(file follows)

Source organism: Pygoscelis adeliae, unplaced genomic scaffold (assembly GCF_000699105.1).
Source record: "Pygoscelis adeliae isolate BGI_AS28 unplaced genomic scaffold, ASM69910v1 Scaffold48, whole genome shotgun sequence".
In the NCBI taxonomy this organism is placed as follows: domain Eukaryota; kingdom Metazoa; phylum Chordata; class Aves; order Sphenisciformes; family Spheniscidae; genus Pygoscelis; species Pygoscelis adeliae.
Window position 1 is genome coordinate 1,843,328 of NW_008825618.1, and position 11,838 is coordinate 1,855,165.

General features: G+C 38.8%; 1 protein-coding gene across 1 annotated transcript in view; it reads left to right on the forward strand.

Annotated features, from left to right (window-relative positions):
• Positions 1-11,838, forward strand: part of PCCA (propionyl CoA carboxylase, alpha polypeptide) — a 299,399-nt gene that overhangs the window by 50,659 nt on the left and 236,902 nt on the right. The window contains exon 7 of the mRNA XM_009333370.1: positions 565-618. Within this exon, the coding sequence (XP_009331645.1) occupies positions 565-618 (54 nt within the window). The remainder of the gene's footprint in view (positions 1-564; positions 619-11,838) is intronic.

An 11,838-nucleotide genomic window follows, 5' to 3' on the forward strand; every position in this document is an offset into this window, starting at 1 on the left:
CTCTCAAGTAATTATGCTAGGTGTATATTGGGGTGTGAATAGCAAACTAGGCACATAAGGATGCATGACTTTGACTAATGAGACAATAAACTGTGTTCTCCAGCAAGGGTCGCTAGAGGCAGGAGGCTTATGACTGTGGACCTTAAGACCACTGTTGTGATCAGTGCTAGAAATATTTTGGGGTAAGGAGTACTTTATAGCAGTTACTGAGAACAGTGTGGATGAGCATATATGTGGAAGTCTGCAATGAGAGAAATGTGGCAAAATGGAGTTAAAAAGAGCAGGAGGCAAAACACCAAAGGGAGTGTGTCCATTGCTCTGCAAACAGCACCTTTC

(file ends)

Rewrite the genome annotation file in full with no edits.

Source organism: Pygoscelis adeliae, unplaced genomic scaffold (assembly GCF_000699105.1).
Source record: "Pygoscelis adeliae isolate BGI_AS28 unplaced genomic scaffold, ASM69910v1 Scaffold48, whole genome shotgun sequence".
In the NCBI taxonomy this organism is placed as follows: domain Eukaryota; kingdom Metazoa; phylum Chordata; class Aves; order Sphenisciformes; family Spheniscidae; genus Pygoscelis; species Pygoscelis adeliae.
Window position 1 is genome coordinate 1,843,328 of NW_008825618.1, and position 11,838 is coordinate 1,855,165.

General features: G+C 38.8%; 1 protein-coding gene across 1 annotated transcript in view; it reads left to right on the forward strand.

Annotated features, from left to right (window-relative positions):
• Positions 1-11,838, forward strand: part of PCCA (propionyl CoA carboxylase, alpha polypeptide) — a 299,399-nt gene that overhangs the window by 50,659 nt on the left and 236,902 nt on the right. The window contains exon 7 of the mRNA XM_009333370.1: positions 565-618. Within this exon, the coding sequence (XP_009331645.1) occupies positions 565-618 (54 nt within the window). The remainder of the gene's footprint in view (positions 1-564; positions 619-11,838) is intronic.

An 11,838-nucleotide genomic window follows, 5' to 3' on the forward strand; every position in this document is an offset into this window, starting at 1 on the left:
CTCTCAAGTAATTATGCTAGGTGTATATTGGGGTGTGAATAGCAAACTAGGCACATAAGGATGCATGACTTTGACTAATGAGACAATAAACTGTGTTCTCCAGCAAGGGTCGCTAGAGGCAGGAGGCTTATGACTGTGGACCTTAAGACCACTGTTGTGATCAGTGCTAGAAATATTTTGGGGTAAGGAGTACTTTATAGCAGTTACTGAGAACAGTGTGGATGAGCATATATGTGGAAGTCTGCAATGAGAGAAATGTGGCAAAATGGAGTTAAAAAGAGCAGGAGGCAAAACACCAAAGGGAGTGTGTCCATTGCTCTGCAAACAGCACCTTTC